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Cohabitating with Black Bears in Florida

Black bear having a snack.

Photo by Getty Images

While some are arguing over the ethics of a Palm Beach County sheriff’s deputys killing of a black bear in June, others are saying, “Wait a minute: Did you say a bear In South Florida?”

Yes, you heard that right. While many of us accept the idea of alligators and iguanas around us, the thought of a black bear in the backyard is a bit of a shock.

The Florida black bear (Ursus americanus floridanus) is a subspecies of the American black bear and is the only species of bear in Florida. It is estimated that 4,050 black bears live in Florida, down from an estimated 11,000 that lived throughout the state when it had ample forested habitats.

With Florida’s population on the rise and an increase in urbanization of traditionally remote areas, bears and people are having more encounters than ever. The bears are now covering approximately 45% of the species’ original range.

While their genetic and skeletal characteristics are markedly different from other subspecies, Florida black bears don’t look different. Like other bear species, they are large and powerful mammals. They have rounded ears, short tails, five-toed feet (just like us) and large canine teeth. Also like us, black bears walk flat-footed with all five toes on the ground. They have sharp claws that allow them to easily climb trees or dig for food. They can run up to 35 miles per hour; for context, Usain Bolt barely exceeded 27 miles per hour when he set the world record in the 100-meter sprint.

Female bears can weigh 150 to 300 pounds, and males can weigh 250 to 450 pounds. Both stand 5 to 6 feet tall. The largest male Florida black bears were found in 2015 in Seminole County, weighing in at 740 and 760 pounds. The two largest females were 460 pounds, found in Lake County in 2019, and 400 pounds in Liberty County in 2007; they were both killed in car crashes, a common occurrence amid increased habitat fragmentation.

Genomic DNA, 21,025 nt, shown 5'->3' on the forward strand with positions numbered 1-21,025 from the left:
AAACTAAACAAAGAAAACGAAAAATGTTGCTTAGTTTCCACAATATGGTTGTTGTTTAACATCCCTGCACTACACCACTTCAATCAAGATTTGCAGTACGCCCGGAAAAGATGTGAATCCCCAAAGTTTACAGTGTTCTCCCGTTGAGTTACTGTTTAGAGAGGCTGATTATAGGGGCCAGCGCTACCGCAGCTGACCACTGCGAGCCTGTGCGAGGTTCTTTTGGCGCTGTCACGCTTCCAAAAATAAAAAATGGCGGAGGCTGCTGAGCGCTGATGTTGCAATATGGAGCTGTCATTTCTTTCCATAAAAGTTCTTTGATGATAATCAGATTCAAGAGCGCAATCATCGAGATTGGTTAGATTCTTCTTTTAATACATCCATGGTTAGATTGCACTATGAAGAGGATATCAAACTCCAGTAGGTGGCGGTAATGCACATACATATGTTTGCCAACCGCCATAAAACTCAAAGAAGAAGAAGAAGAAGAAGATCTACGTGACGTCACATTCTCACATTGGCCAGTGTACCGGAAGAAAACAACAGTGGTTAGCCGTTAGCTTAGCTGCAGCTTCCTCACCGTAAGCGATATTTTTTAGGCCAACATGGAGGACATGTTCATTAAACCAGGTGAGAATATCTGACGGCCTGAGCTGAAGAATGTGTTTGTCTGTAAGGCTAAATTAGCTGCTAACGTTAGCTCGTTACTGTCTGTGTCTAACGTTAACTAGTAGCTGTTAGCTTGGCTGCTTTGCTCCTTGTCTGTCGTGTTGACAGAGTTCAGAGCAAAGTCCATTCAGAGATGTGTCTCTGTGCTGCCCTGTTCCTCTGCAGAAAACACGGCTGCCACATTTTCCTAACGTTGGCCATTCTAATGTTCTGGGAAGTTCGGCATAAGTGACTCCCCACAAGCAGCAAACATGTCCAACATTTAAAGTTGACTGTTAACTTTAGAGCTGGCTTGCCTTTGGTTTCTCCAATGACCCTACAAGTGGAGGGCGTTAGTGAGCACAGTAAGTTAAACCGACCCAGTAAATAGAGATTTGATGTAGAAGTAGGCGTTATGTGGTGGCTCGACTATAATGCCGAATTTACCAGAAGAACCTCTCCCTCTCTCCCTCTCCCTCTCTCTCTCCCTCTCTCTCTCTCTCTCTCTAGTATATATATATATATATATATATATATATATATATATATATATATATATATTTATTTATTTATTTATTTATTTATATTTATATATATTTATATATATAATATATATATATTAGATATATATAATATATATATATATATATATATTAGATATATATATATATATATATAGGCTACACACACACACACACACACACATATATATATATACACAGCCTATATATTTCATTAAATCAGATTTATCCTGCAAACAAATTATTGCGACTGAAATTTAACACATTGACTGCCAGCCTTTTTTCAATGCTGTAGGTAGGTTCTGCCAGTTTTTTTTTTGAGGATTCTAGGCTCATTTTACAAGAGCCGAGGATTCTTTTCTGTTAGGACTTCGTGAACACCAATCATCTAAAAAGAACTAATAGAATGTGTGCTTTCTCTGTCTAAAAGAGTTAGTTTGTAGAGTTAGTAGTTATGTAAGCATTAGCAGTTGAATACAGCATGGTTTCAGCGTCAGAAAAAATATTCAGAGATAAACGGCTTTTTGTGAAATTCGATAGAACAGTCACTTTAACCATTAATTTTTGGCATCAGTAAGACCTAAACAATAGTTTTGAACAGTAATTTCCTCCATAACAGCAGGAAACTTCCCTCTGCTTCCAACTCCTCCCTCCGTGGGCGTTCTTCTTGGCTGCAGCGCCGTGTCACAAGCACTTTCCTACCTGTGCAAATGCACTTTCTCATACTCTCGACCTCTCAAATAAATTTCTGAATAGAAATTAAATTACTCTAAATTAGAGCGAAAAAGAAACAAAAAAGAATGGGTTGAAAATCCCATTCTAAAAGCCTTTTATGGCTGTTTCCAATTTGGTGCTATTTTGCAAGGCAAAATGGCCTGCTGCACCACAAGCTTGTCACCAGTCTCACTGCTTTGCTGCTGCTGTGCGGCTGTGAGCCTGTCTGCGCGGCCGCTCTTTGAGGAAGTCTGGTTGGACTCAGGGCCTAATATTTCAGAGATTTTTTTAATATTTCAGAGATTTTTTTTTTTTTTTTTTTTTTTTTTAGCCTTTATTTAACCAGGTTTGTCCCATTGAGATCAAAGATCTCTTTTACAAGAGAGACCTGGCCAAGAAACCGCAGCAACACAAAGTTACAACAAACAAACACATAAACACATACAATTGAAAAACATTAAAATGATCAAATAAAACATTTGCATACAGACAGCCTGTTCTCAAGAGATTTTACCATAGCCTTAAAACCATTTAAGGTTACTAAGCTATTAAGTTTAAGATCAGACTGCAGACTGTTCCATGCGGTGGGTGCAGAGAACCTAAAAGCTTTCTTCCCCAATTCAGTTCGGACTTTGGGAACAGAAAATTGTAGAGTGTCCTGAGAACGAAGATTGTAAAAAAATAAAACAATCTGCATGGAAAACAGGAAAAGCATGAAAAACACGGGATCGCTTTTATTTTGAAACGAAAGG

Bears are omnivores, meaning they eat both vegetable and animal products. Black bears enjoy acorns, insects, berries, saw palmetto and sabal palm fruits, armadillos, and, of course, honey. For a long time it was thought that bears were only in search of honey when they dug into beehives, but biologists now believe that they are seeking out both the sweetness of the honey and the protein of the bee larvae.

Bears that feed on human-supplied foods, including garbage and pet food, can become abnormally large — likely the explanation for the record-size bears. The weight of a bear fluctuates throughout the year. As food availability is low during the winter months, bears can lose up to 25% of their body weight, and they replenish in the spring as plants and foliage grow back. While they don’t have a true hibernation, Florida black bears do experience winter “denning,” a period of reduced activity.

The Florida black bear is an essential part of our ecosystem, and their conservation is critical. The population is growing, but a lot of work remains to be done. If you live in an area with bears, it is important to take precautions to reduce the number of interactions. Keep in mind that a bear encounter does not necessarily mean you are in danger.

The Florida Fish and Wildlife Conservation Commission (FWC) offers the following pointers for living in Bear Country:

Human food is not for bears. Bears are driven by their need to eat, and they can smell food odors over a mile away. They are highly intelligent, and if they become accustomed to getting food from a particular source, such as your garbage can, they will frequent your neighborhood in search of more food. It’s important to cover your garbage can with a caddy or keep it in a shed, and put up an electric fence to protect livestock or beeyards. These safety measures reduce the likelihood of bears crossing busy highways, saving them from tragic deaths.

Scare that bear! If a bear enters your yard, be sure you are in a safe area, then scare it. Banging pots and pans, yelling loudly, or using an air horn should encourage the bear to leave. Once you are certain the bear is gone, look whether something is attracting the bear to your property, and handle it accordingly.

Some additional precautions to keep bears away:

- Put out garbage the morning of pickup rather than the night before.

- Feed pets indoors. If that's not possible, bring in dishes immediately after feeding.

- Clean grills and store them in a locked and secure place, like a shed or garage.

- Pick ripe fruit from trees, and pick up any fruit that falls.

In general, bears do not pose a threat to humans. They are shy animals. According to an FWC officer, “From all the training we’ve had on them, they are super to themselves and very scared of people.”

Follow the guidelines above, and we can cohabitate safely with the black bears and help keep them off the endangered list.


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